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Dog Coughing from Allergies? What it Sounds Like & What to Do

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Dog Coughing from Allergies

While I see and treat dogs with allergies on a daily basis, a cough is rarely the reason they come to our veterinary practice. More often, the owner is concerned about itchy skin or chronic diarrhea. However, for a subset of allergic dogs, their main symptom will be coughing.

When a cough is caused by allergies, the dog will be reacting to something they are inhaling in their daily life. This can be e.g. mold, dust or smoke. When signs are seasonal and occur during the Spring and Summer, grasses, trees and pollens will usually be the culprit.

What does allergy couching sound and look like?

A cough caused by allergies will typically be dry and hacking, as the airways can narrow and mucus is produced locally. The dog can have a persistent cough for a long time and it can be difficult to get a definitive diagnosis, making this a frustrating condition to diagnose and manage.

How is it typically been treated?

Any cough should be addressed by a vet, particularly one that is persisting longer than one or two weeks. Dogs can benefit from treatments including bronchodilators and steroids, to reduce the inflammation in their airways. We know that most dogs respond to bronchodilators, which is medicine to open their airways. We also know that these dogs are generally not dealing with a bacterial infection (1) and that antibiotics should not be needed.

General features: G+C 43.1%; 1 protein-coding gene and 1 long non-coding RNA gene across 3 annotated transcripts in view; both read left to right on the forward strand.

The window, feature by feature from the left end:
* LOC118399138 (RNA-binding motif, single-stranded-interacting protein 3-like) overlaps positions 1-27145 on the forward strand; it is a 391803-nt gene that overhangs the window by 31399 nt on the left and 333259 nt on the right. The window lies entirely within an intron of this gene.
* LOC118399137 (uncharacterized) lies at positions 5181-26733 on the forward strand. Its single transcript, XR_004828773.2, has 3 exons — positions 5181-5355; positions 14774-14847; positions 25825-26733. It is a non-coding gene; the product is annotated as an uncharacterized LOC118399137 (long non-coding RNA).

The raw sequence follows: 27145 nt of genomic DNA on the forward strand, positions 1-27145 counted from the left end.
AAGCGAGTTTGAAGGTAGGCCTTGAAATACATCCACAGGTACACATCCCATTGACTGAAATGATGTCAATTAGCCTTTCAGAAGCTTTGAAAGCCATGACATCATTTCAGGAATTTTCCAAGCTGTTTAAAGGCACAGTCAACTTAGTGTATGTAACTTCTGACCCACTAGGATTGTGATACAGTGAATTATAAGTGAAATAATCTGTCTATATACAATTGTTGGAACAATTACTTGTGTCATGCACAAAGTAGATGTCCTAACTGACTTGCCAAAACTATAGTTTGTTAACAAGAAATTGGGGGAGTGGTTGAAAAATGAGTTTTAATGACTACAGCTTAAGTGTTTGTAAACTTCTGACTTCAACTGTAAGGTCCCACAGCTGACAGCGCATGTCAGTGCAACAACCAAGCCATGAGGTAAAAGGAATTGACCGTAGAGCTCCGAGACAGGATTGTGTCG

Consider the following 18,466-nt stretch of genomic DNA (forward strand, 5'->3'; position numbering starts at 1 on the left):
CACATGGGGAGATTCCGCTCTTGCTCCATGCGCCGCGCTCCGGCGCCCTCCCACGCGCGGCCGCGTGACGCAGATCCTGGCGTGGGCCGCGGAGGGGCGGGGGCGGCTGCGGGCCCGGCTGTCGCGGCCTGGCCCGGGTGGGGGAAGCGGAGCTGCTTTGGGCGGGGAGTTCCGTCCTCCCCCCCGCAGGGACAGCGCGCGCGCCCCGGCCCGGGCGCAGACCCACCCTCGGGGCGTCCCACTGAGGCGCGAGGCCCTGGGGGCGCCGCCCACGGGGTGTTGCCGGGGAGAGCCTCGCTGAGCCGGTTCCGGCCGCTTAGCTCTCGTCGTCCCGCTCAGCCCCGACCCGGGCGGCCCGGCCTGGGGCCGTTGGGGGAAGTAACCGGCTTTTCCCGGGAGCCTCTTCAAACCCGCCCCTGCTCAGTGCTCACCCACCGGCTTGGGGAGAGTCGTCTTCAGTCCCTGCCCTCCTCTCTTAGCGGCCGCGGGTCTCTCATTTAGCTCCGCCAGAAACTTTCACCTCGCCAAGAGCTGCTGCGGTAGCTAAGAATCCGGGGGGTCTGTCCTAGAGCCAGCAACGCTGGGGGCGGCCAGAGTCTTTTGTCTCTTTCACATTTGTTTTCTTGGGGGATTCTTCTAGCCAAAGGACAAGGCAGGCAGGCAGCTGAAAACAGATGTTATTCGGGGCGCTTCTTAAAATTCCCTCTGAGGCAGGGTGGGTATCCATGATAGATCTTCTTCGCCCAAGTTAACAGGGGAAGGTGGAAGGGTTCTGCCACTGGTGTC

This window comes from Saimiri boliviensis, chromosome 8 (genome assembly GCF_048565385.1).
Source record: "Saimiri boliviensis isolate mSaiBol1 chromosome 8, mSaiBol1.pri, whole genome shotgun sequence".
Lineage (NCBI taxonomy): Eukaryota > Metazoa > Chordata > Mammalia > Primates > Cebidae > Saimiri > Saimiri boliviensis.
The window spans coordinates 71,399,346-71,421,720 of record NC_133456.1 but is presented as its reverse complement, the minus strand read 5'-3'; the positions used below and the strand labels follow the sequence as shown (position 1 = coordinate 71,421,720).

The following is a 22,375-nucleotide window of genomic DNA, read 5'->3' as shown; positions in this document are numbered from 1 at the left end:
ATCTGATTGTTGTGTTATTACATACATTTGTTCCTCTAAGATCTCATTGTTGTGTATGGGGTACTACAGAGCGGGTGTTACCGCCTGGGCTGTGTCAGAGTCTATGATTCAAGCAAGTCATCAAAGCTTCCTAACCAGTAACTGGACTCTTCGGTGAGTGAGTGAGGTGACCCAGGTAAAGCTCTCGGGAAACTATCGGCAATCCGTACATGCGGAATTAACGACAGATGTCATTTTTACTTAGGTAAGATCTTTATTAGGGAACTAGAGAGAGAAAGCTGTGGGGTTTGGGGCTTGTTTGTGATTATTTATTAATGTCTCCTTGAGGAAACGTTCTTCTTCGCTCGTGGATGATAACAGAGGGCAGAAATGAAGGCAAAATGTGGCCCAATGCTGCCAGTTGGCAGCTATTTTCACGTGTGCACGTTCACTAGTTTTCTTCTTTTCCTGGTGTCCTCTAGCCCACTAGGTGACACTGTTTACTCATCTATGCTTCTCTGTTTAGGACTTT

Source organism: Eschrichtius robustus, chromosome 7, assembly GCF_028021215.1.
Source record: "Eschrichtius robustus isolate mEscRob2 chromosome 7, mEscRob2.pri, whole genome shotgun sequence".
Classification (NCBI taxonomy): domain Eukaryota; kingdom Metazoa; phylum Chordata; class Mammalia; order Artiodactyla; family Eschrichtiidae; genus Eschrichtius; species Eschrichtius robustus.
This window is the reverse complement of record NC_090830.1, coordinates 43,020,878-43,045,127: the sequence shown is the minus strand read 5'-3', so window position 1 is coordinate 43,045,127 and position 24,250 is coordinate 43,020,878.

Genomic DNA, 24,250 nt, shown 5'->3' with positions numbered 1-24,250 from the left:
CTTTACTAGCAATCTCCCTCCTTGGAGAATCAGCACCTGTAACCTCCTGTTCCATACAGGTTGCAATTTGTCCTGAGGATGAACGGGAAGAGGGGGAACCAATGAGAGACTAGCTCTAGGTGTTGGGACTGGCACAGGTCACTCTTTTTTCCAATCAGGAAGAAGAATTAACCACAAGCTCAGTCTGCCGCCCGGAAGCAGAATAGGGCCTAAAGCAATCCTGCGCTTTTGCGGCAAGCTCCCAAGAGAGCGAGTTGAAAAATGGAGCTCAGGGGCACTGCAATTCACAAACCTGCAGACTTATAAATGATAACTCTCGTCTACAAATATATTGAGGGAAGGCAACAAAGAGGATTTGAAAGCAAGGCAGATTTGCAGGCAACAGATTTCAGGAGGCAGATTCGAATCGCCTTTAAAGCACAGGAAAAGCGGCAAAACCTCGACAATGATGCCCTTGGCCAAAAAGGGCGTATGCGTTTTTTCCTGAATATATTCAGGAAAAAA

Types of allergies causing coughing in dogs

A variety of allergens can trigger coughing in dogs, and many dogs react to more than one allergen in their environment. Some of the most common include:

1. Dust mites

Dust mites tend to cause itching and pink skin in dogs, but we do sometimes also see a chronic cough. Signs tend to be worst in winter when the central heating is on, as this is when the dust mites proliferate.

All homes will have dust mites to some degree, but owners can try to keep numbers down by damp dusting regularly and keeping the home well-ventilated and not too humid. Owners should try to ensure their dog does not lie on things like carpets, fabric sofas or blankets. They should use a hypoallergenic dog bed that is regularly hot-washed. One interesting study found a much higher number of dust mites in dog beds over a year old (2), so regularly changing your dog’s bed is advised.

Mites in dog beds

2. Mold spores

When a dog inhales mold they can go on to develop signs including a dry cough and nasal discharge. They might also have wheezy and labored breathing. Many dogs who react to mold also have itchy skin and, indeed, this would be a more common presentation.